Most Vulnerable Nations Looking to International System but also to Self-Help: Uncertain Paris Accord Will Offer Them an Ambitious Agreement and Codifies Loss and Damage

PARIS - Solomon Islands Negotiator Elisabeth Holland and her fellow Pacific Islands representatives have a problem. And it is our problem too. Regardless of whether a strong climate change agreement is reached, it may not allay the dislocations of people already underway in the small atoll nation she represents, and in the member nations of the Pacific Small Island Developing States more generally.

Several international migrations have already occurred, according to Holland, and Fiji and the Solomon Islands are drafting laws to allow them to accept climate refugees from neighboring countries. "The Pacific leaders are recognizing they have a problem that will stretch across international boundaries," Holland said. "They are trying to solve that problem, knowing that they may or may not be able to find solutions within the UN system."

Sea level rise, salinization of coral island fresh water, climate-related cyclones and tropical storms have made life very difficult for many across the Pacific islands, leading the delegation to call for more ambitious objectives (a 1.5 °C level of greenhouse gas-driven warming by 2100 rather than the 2 °C (3.6 °F) accepted by most scientists and diplomats. And the Pacific island nations want the United Nations to adopt a generous policy of compensating front-line countries for the losses they disproportionately incur.

A tally by the think tank Germanwatch, using insurance company data lists 530,000 deaths from some 15,000 extreme weather events between 1994 and 2013 which generated some US $2.2 trillion in damages (adjusted to purchasing power parity). Over that time, the nations suffering most - Honduras, Myanmar, Haiti, Nicaragua, the Philippines and Bangladesh - were all poor developing nations.

"Vulnerability is the reality," said Bangladesh Ministry of Environment Negotiator Sultan Ahmed. "People are living it. This is not rhetoric for the COP meeting." He said some 35 million of the country's 160 million people, predominantly poor, can only live in lowland areas for about four months of the year and must otherwise relocate to higher ground. Rice yields have dropped as brackish water has replaced potable fresh water in many areas, and cyclones pose an increasing threat.

Holland noted that recent Alaskan village resettlements cost some US $10 million per village, and that international migration will soon be commonplace in the Pacific, although it will be challenging, time-consuming, and expensive. Elsewhere too, resettlement assistance is being sought. "Bangladesh wants loss and damages," Ahmed said, in order to pay for the dramatic changes ahead. "But mostly we want a legally binding agreement. It's everybody's problem. If there is a legally binding agreement we can all count on it and work on how to implement that thing. Then every government will feel an obligation to do something for mitigation and adaptation. Otherwise it is rhetoric. There is no time to wait."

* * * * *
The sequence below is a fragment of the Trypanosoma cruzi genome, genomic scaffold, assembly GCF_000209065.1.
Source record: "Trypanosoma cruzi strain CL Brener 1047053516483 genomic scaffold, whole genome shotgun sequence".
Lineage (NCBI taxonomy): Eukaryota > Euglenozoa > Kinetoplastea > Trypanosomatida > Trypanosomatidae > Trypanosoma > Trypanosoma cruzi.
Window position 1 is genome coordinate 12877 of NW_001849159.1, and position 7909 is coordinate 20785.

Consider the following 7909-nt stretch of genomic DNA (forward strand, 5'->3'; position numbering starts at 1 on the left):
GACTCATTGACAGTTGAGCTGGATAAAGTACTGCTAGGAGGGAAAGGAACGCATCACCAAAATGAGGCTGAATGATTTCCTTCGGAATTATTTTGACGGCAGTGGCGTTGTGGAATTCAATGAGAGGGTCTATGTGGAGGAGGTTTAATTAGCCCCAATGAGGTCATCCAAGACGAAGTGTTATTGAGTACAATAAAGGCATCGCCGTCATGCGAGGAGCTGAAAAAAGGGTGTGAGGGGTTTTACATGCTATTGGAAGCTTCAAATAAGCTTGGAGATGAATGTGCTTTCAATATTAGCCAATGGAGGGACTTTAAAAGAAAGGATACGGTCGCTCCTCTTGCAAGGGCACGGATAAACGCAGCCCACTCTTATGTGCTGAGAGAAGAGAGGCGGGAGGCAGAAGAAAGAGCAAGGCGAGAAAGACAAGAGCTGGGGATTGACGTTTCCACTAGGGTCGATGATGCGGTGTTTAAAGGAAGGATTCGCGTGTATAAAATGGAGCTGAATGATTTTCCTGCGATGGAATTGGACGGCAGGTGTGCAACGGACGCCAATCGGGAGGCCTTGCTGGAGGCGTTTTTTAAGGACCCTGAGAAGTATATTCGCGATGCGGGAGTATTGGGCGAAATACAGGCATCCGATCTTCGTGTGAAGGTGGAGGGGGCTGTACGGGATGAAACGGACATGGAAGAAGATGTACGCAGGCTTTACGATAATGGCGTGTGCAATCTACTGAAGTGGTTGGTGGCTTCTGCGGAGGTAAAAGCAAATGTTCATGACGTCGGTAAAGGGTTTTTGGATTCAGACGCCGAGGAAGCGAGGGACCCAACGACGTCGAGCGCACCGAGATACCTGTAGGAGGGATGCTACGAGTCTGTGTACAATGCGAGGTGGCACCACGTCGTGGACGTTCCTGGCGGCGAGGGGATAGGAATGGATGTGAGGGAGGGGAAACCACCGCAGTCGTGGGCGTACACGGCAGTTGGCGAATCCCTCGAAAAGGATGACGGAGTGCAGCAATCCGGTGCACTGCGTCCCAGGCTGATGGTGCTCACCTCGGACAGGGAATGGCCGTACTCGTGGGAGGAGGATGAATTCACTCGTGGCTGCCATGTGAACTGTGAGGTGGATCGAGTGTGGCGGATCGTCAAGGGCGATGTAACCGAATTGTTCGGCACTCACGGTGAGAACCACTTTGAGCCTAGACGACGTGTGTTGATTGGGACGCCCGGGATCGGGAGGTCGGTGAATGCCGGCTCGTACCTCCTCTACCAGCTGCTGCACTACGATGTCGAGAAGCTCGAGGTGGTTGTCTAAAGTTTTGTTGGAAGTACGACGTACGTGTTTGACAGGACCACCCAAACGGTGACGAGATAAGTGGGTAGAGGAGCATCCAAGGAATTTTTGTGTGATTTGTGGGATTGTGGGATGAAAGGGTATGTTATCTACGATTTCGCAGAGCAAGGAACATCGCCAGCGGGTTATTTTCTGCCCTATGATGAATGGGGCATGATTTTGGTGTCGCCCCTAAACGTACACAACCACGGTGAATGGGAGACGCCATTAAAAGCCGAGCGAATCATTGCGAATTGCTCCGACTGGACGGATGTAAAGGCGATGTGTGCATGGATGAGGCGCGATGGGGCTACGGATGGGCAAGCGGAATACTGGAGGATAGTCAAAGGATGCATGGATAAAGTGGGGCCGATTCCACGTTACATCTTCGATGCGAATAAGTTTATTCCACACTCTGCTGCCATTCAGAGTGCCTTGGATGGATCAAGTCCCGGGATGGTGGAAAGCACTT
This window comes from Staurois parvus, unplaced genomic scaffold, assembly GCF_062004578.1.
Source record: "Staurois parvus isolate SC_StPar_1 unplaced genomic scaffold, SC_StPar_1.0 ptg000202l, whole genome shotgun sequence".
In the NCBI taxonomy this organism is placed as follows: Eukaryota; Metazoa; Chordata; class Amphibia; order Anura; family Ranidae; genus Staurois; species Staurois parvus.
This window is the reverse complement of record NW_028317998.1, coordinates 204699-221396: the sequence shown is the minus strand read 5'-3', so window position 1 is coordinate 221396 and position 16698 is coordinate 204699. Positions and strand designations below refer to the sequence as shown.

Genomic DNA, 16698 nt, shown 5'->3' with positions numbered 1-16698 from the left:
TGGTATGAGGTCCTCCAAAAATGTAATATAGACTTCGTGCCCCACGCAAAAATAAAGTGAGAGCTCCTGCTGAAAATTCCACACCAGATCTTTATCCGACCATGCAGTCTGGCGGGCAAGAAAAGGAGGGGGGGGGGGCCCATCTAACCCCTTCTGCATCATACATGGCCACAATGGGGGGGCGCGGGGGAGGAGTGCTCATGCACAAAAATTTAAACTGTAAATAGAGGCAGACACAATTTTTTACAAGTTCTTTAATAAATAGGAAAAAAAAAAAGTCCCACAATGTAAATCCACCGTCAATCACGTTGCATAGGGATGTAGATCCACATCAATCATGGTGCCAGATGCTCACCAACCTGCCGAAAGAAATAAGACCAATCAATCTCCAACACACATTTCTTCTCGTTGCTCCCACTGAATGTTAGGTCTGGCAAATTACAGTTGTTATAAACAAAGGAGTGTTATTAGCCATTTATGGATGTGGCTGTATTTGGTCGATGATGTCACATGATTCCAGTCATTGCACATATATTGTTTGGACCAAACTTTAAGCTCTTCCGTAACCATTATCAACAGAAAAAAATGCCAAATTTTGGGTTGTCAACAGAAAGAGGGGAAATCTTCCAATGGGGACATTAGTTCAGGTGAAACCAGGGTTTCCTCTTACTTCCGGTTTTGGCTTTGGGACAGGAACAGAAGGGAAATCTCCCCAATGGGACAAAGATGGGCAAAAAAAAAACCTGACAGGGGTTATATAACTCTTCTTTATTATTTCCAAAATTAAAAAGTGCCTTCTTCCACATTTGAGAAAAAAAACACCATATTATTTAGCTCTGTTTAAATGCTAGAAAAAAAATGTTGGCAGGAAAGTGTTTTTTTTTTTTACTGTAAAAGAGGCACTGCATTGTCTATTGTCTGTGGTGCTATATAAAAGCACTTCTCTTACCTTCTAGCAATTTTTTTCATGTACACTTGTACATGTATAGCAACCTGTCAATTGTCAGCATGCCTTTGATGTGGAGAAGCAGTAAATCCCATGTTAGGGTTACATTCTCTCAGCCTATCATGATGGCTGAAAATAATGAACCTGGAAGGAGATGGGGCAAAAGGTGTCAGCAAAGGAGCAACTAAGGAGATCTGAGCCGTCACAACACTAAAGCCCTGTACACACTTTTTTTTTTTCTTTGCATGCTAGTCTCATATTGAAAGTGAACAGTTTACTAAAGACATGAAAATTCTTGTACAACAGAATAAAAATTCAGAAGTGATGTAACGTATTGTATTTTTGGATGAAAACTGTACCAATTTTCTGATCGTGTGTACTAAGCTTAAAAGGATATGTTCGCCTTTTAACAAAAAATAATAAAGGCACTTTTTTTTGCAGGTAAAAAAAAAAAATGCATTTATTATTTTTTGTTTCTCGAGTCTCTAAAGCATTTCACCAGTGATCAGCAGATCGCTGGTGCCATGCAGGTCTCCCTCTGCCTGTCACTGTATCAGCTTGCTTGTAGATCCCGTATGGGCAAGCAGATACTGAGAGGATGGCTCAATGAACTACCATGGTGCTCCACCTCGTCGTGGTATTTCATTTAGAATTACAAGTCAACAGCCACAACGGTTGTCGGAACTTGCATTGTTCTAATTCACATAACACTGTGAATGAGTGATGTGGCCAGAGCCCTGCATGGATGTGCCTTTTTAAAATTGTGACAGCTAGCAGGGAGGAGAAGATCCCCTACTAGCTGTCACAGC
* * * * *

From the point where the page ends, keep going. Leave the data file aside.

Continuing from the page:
Prime Minister Enele Sopoaga of Tuvalu lamented that critics of addressing loss and damage in the Paris agreement did not want to codify special rights for the especially vulnerable. Citing a study that some 75 percent of Tuvalu's population said they would migrate immediately if there were no dramatic improvements in their circumstances, Sopoaga said his people were only asking for respect for their sovereign rights as people.

"There is no regime under the UN to deal with these people [those who would migrate]. If we come out of Paris with no statement on loss and damage these people will be left behind. The world will be moving forward, but they will be drowned."

If as the old adage goes, a nation's greatness is truly measured by how it treats its most vulnerable, then the community of nations must also face its obligations. The Pacific Small Island Developing States would do well to continue their self-help approach as they are vulnerable to weather changes as well as to the UN and the self-interests of its wealthiest members. But the UN would also do well to codify an equitable means of indemnifying nations at the front lines of climate change as their emissions were not the cause of the problem. But the plight of Tuvalu and Bangladesh and the other most vulnerable is on the conscience of us all.